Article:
• Saturday, July 13, 2024
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7 financial moves to make in your 20s


We know that public education today is short on the subject of financial literacy, so unless parents are teaching kids about finances, many youngsters are finding out about good financial decisions the hard way — through making mistakes. I just turned 30, and I wish I had done quite a few things differently. The following are 7 financial moves to make in your 20s that I wish I had made. If you want to increase the chances of prosperity down the road, do it, and remember to teach your kids:

Live Within Your Means: This seems terribly obvious, but for many, it isn’t. I know. I spent the first three years of my 20s engaged in instant gratification, using my credit cards so that I didn’t have to limit myself on food, clothes or fun. Cleaning up that mess took almost the rest of my 20s (until I was 27), and set me back some. Start now to live on a budget that allows your outflows to remain smaller than your inflows.

Pay Down Debt: The average college student has $4,138 in credit card debt, according to Sallie Mae. This doesn’t include car loans, student loans and other debts. If you have debt, work now to begin paying it off. (Here are 25 tips to help you pay down debt)

Develop a Savings Habit: If you haven’t been saving money since high school (I have my seven-year-old son saving part of his allowance now), your 20s is a good time to develop a savings habit. Consider the money that goes into a savings account an essential part of your budget (tip: you can even make it automatic by diverting a monthly amount into savings). Start with an emergency fund and go from there.

Begin Investing: I know people who opened an IRA in high school, once they got their first jobs. Sadly, I am not one of those people. I did, however, open a Roth IRA in my mid-20s, even though I didn’t put much into it to begin with. The earlier you start investing, the more money you will have down the road, thanks to the awesome power of compound interest. If I had started just five years earlier, I could have thousands more in my retirement account than I do now.

Cultivate Marketable Skills: Your 20s is a good time to cultivate skills and education that can benefit you down the road. Consider what skills will be in demand in the coming years, and consider what you enjoy. I am fortunate enough to have earned a degree in Communications, and go on to acquire a M.A. in Journalism. These skills allow me to work from home as a freelance writer, supporting my family while my husband works on a Ph.D. — so that he can enter a field with growth-potential: the environment and public health.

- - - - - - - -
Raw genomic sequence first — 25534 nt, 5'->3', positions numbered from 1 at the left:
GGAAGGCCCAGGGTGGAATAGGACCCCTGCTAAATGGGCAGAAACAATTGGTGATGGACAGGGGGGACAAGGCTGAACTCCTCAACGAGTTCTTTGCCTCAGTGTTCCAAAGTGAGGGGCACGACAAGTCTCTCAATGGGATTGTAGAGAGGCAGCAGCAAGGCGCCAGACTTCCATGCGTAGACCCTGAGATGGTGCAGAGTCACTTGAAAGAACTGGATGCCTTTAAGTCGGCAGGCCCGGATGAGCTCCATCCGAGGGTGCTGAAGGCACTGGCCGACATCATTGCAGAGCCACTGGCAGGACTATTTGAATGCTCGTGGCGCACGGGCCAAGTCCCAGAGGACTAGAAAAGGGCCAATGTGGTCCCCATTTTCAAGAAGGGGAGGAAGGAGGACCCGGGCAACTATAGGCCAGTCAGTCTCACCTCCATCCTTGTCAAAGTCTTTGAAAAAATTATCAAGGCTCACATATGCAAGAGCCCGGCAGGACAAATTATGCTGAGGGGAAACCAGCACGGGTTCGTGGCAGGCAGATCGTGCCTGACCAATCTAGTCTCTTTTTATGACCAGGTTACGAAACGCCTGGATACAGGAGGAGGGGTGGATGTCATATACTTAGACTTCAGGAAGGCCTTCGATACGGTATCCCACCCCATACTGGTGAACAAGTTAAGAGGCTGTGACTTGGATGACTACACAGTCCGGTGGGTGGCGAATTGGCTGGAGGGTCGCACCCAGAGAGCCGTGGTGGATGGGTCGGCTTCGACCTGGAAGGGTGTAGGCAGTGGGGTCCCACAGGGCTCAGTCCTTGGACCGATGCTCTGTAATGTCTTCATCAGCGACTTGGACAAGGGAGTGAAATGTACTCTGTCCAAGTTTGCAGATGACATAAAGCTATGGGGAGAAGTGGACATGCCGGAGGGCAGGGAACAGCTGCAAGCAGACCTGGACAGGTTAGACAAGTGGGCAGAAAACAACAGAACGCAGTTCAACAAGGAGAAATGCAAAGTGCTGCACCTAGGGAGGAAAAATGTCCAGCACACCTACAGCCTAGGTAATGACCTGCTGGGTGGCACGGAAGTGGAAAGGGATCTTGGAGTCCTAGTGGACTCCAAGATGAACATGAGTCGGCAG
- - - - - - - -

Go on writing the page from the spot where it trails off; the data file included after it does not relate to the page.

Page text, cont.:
Establish Credit: While you don’t want to get out of control with the credit cards, it is important to start establishing credit while in your 20s. Be careful, though, that you work towards establishing the good kind of credit. A credit card, for example, can be one of the most effective ways to do this, but only if you pay off the balance each month. You can also get a small auto loan or other small obligation that you can make monthly payments on. This will help you in the future as you buy a home, and even as you look for good deals on auto insurance.

Choose Your Life Partner Carefully: While you don’t have to see eye to eye on every financial issue, you should still choose a life partner that has the same goals and values as you. Even if your partner has issues now, you are on the right track if he or she is working toward financial improvement, and you can support and encourage each other. If you plan on combining your finances with your spouse, communication and honesty are especially important.

Finally, don’t forget to live a little. Money is supposed to be used, in part, for your enjoyment. There are many frugal travel ideas (consider Peace Corps, teaching English abroad and similar opportunities), as well as low-cost entertainment (camping, discount movies, going to the park) options. If you are paying tuition by the semester, and have room in your course schedule, take a class just for fun. You want to learn how to use money so it benefits you now and in the future, rather than letting it make you a prisoner.